In our workshop with Leon today, we began creating our 22 different Titans for our performance coming up this Saturday. And since Leon is a bit of a philosopher, we got into some fascinating ideas about theatre more broadly, too.
After some Suzuki work, we discussed the physical tradition of theatre. Leon pointed out that theatre, in many Western cultures, is disconnected from its roots. He said, “We don’t know how the first Greek theatre was performed!” While in some places, like Japan, traditions have been upheld for hundreds of years, others have been stamped out by the onward march of time, preserved only in part in writing. The issue stems from the physical nature of theatre. It is more than just what is written down? It is an embodied art form that lives in us and relies on techniques and feelings that writing cannot touch.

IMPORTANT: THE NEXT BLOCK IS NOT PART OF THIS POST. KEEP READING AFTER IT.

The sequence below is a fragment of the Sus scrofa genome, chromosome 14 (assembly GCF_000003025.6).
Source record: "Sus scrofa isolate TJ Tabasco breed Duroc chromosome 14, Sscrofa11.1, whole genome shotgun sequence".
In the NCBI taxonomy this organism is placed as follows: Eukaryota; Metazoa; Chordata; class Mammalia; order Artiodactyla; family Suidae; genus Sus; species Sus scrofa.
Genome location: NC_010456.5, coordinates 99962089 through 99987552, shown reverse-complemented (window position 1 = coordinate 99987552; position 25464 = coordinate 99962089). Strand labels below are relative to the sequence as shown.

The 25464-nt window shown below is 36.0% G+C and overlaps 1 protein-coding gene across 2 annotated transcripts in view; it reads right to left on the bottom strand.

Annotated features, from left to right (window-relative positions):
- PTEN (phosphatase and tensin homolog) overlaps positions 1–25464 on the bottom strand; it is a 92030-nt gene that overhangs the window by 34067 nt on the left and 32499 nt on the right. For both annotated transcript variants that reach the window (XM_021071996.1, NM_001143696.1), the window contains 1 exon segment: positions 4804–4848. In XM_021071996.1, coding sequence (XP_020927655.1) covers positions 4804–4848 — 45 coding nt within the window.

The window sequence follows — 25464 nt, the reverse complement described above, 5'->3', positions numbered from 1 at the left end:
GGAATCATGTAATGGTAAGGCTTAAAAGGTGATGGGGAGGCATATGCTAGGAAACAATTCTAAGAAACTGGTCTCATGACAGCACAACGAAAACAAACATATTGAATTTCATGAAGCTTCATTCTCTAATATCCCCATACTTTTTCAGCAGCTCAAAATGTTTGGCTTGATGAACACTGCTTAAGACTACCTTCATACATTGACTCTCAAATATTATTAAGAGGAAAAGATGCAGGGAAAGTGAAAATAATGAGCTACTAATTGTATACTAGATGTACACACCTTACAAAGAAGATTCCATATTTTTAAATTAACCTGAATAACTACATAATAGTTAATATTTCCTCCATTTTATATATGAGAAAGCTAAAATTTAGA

Leon also talked about the difference between traditional Aristotelian structure and the traditional Japanese artistic concept of jo-ha-kyū. Rather than having a beginning, a climax in the middle, and an end, jo-ha-kyū follows an upward trajectory. Things emerge, embody, and then explode! We used this concept as we did independent physical improvisations based on metaphors we created for our titans. And after exploring for a few minutes, he asked us to start over, finding new things by working from a blank slate rather than getting stuck in any particular choice (even if it was a one we liked).
Something Leon said that resonated with me was that “the access point to universality is specificity.” Our titans generally represent broad concepts, but it is more interesting to watch and perform if we find bits of nuance that we can embody (an animalistic quality, for example). He encouraged to fail big, too, which I really appreciated because it gave us the freedom to try new things and let mistakes be generative.
Before the workshop I was feeling nervous about how I would go about the embodiment of a Greek titan, but now I’m really looking forward to our performance on Saturday, and am already seeing the fun distinctions between the 22 titans in our midst!